• New onset > 50yrs
    • Headache with exertion
    • Visual disturbances
    • Location
    • Medication
    • HIV , Immunocompromised
  • Sudden onset 
    • Subarachnoid hemorrhage (SAH) often presents with the abrupt onset of excruciating pain.
    • Other serious etiologies include carotid and vertebral artery dissections, venous sinus thrombosis, pituitary apoplexy, and hypertensive emergencies
  • New Onset > 50 yrs of age
    • The "first" or "worst headache of my life“
    • Intracranial mass lesion and temporal arteritis
  • Headache with exertion
    • Cough, Valsalva, intercourse, exercise.
    • Possibility of carotid artery dissection or intracranial hemorrhage.
  • Headache associated with visual disturbances
    • May indicate conditions such as glaucoma or optic neuritis
  • Location of pain
    • Unilateral temple headache in adult life (may indicate cranial arteritis)
    • Head pain that spreads into the lower neck and between the shoulders may indicate meningeal infection.
  • HIV and immunosuppression 
    • Significant risk for intracranial disease, including toxoplasmosis, brain abscess, meningitis and tumours.
  • Medications
    • Use of anticoagulants or nonsteroidal antiinflammatory drugs eg, aspirin increases the risk of intracranial bleeding.
    • Analgesics can mask severe symptoms or exacerbate migraine headache
    • Neurological abnormalities
    • Meningism
    • Ophthalmologic findings
    • Abnormal vital signs
  • Neurological Abnormalities 
    • Best clinical predictor of intracranial pathology.
    • Unilateral vision loss, ataxia, or seizure.
    • Pupillary asymmetry, unilateral pronator drift, or extensor plantar response
  • Decreased level of consciousness 
    • Atypical of benign headaches
    • Increases the likelihood of meningitis, encephalitis, subarachnoid hemorrhage (SAH), or other space occupying lesion.
  • Meningism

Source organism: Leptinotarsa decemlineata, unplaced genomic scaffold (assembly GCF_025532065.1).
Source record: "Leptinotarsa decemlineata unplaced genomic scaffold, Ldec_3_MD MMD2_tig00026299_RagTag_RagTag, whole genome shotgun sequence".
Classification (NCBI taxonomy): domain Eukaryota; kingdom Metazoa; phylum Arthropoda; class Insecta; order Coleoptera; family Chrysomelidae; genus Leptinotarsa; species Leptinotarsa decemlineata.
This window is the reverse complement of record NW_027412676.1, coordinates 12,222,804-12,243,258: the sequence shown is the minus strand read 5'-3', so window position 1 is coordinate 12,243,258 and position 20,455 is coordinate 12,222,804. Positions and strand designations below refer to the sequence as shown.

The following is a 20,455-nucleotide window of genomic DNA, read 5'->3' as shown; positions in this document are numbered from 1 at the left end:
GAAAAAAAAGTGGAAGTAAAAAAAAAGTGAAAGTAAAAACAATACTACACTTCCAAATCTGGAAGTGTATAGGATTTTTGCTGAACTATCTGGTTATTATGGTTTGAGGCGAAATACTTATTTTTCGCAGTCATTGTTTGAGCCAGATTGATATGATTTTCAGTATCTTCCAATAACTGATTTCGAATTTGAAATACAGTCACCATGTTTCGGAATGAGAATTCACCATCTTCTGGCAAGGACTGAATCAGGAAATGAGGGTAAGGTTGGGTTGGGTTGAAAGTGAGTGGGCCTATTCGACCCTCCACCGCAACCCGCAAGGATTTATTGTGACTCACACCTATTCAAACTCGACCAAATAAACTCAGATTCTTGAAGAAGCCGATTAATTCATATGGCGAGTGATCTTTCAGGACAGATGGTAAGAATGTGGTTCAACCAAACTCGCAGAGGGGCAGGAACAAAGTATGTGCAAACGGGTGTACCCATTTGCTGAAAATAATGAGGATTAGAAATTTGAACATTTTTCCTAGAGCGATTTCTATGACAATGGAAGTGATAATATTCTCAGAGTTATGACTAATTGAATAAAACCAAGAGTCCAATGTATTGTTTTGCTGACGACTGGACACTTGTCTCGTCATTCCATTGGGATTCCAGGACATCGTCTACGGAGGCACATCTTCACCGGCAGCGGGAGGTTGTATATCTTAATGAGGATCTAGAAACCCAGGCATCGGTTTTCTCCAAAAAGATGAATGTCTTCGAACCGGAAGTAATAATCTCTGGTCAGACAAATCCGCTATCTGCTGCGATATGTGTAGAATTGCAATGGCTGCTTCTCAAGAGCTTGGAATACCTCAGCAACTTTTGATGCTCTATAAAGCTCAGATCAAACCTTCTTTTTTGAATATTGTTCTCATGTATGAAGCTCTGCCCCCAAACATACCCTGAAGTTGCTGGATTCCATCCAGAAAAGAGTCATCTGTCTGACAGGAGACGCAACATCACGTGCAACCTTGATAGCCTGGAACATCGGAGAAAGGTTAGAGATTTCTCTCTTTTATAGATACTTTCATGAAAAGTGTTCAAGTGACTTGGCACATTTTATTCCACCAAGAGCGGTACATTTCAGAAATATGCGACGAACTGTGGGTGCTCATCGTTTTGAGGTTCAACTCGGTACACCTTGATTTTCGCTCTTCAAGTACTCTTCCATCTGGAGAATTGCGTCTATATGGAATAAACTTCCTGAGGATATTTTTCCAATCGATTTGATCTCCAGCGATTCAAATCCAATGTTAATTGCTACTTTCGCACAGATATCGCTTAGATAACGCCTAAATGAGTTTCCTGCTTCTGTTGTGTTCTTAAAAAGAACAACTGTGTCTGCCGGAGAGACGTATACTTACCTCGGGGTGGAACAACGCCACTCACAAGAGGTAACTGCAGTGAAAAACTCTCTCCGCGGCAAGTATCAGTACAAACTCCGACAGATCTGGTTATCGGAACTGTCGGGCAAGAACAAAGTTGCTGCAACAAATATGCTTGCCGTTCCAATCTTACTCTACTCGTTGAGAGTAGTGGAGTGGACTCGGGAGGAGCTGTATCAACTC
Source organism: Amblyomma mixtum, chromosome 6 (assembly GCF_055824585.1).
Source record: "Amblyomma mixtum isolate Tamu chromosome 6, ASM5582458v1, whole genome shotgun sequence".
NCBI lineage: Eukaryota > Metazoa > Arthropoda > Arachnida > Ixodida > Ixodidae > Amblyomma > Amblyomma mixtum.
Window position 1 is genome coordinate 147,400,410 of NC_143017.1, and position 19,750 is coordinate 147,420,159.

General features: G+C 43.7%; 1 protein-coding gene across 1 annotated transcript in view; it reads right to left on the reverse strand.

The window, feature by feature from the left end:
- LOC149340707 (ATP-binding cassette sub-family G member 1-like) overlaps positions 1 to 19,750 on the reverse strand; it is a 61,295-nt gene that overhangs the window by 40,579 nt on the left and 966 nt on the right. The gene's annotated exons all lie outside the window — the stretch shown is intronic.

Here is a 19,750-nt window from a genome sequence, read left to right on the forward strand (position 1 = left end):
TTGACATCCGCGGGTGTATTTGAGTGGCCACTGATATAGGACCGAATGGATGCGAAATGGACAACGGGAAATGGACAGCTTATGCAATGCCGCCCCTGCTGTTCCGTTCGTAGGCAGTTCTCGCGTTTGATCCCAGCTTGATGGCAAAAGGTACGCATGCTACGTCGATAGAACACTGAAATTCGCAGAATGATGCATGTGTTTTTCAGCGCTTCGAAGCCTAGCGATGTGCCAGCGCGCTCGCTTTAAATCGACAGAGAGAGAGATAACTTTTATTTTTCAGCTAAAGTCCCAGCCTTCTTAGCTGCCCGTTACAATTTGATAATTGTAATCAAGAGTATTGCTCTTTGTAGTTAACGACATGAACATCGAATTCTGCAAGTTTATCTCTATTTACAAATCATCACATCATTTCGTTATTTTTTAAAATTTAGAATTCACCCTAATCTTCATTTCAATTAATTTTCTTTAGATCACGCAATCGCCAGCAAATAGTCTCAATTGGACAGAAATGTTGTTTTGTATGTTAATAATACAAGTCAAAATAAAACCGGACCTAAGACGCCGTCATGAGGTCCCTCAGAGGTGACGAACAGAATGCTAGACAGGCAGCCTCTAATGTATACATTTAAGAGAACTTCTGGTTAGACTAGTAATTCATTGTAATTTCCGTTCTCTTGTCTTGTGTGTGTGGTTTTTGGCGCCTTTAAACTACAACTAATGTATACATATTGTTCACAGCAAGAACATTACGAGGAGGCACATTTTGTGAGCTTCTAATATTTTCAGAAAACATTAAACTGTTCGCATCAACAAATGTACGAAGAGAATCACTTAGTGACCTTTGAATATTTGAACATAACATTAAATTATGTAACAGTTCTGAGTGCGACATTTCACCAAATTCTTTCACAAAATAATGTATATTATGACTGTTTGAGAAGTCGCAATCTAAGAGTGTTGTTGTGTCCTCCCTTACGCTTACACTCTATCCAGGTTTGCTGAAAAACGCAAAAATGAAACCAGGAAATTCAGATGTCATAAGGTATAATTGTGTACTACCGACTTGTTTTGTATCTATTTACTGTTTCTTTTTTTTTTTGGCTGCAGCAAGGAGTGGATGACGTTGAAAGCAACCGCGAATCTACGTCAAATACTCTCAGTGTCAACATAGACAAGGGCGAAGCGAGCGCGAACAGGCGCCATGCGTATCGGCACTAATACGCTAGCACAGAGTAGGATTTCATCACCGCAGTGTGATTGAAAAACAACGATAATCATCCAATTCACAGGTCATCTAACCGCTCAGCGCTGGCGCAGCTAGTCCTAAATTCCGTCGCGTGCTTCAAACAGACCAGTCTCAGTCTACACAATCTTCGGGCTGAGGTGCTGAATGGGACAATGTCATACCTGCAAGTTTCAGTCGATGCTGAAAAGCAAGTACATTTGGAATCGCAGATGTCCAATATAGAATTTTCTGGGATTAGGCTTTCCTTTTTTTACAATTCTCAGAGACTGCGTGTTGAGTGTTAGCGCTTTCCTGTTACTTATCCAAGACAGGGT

• Nuchal rigidity
    • Photophobia
    • Kernig’s sign
    • Brudzinski’s sign
  • Ophthalmologic findings
    • Papilloedema
    • Raises the suspicion of raised intracranial pressure
    • Mass lesion or benign intracranial hypertension.
  • Abnormal Vital Signs
    • Febrile
    • Increased BP
    • Bradycardia
  • Common headache and facial pain syndromes
  • Tension headache _Its common, usually described as severe, continuous as sense of pressure or tightness rather than pain, usually on the vault or less frequently occipito-frontal and usually bilateral
  • Migraine _ migraine is very common and a wide variety of atypical and partial forms are seen. _ usually start at adolescence as recurrent headache lasting 2 hs to 2 days. _ the pain is usually unilateral associated with photophobia, nausea and vomiting. _ Many patients experience an aura before the pain usually visual disturbance as flashing lights, scotomata, or even hemianopia, paraesthesiae may occur around the angle of the mouth or in the hand.
  • Migraine: diagnostic crieteria
    • Chronic migraine: headache (not attributable to another disorder) on ≥ 15 days/month for > 3 months fulfilling the following criteria for migraine:
      • At least 2 of the following: 1) unilateral location, 2) pulsating quality, 3) moderate/severe pain intensity, 4) aggravation by routine physical activity
      • At least 1 of the following: 1) nausea and/or vomiting, 2) photophobia and phonophobia.